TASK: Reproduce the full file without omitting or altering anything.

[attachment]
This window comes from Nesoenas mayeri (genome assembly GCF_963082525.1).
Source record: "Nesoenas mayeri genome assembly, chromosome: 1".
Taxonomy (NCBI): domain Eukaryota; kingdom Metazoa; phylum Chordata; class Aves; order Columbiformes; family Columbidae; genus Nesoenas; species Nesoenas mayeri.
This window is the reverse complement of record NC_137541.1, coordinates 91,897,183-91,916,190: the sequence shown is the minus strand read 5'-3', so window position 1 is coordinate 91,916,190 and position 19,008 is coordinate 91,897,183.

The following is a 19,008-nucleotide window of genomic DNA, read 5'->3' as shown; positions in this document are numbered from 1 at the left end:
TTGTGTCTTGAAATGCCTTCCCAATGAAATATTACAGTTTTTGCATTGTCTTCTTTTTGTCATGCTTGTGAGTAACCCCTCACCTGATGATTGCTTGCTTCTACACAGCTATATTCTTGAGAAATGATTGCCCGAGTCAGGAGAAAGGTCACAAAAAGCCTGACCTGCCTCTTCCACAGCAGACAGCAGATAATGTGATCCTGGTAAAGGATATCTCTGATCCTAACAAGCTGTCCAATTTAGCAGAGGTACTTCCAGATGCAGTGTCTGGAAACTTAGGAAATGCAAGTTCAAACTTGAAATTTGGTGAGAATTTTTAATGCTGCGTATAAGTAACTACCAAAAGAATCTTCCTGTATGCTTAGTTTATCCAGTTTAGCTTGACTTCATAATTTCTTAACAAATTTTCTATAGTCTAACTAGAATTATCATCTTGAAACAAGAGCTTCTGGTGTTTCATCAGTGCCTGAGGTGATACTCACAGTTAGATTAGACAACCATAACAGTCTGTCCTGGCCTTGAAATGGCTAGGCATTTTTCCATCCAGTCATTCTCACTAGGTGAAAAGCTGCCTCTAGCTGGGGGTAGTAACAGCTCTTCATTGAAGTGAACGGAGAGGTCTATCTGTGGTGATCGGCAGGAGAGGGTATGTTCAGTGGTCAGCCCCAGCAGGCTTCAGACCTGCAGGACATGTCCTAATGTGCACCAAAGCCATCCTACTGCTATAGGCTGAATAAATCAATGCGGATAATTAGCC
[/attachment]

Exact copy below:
This window comes from Nesoenas mayeri (genome assembly GCF_963082525.1).
Source record: "Nesoenas mayeri genome assembly, chromosome: 1".
Taxonomy (NCBI): domain Eukaryota; kingdom Metazoa; phylum Chordata; class Aves; order Columbiformes; family Columbidae; genus Nesoenas; species Nesoenas mayeri.
This window is the reverse complement of record NC_137541.1, coordinates 91,897,183-91,916,190: the sequence shown is the minus strand read 5'-3', so window position 1 is coordinate 91,916,190 and position 19,008 is coordinate 91,897,183.

The following is a 19,008-nucleotide window of genomic DNA, read 5'->3' as shown; positions in this document are numbered from 1 at the left end:
TTGTGTCTTGAAATGCCTTCCCAATGAAATATTACAGTTTTTGCATTGTCTTCTTTTTGTCATGCTTGTGAGTAACCCCTCACCTGATGATTGCTTGCTTCTACACAGCTATATTCTTGAGAAATGATTGCCCGAGTCAGGAGAAAGGTCACAAAAAGCCTGACCTGCCTCTTCCACAGCAGACAGCAGATAATGTGATCCTGGTAAAGGATATCTCTGATCCTAACAAGCTGTCCAATTTAGCAGAGGTACTTCCAGATGCAGTGTCTGGAAACTTAGGAAATGCAAGTTCAAACTTGAAATTTGGTGAGAATTTTTAATGCTGCGTATAAGTAACTACCAAAAGAATCTTCCTGTATGCTTAGTTTATCCAGTTTAGCTTGACTTCATAATTTCTTAACAAATTTTCTATAGTCTAACTAGAATTATCATCTTGAAACAAGAGCTTCTGGTGTTTCATCAGTGCCTGAGGTGATACTCACAGTTAGATTAGACAACCATAACAGTCTGTCCTGGCCTTGAAATGGCTAGGCATTTTTCCATCCAGTCATTCTCACTAGGTGAAAAGCTGCCTCTAGCTGGGGGTAGTAACAGCTCTTCATTGAAGTGAACGGAGAGGTCTATCTGTGGTGATCGGCAGGAGAGGGTATGTTCAGTGGTCAGCCCCAGCAGGCTTCAGACCTGCAGGACATGTCCTAATGTGCACCAAAGCCATCCTACTGCTATAGGCTGAATAAATCAATGCGGATAATTAGCC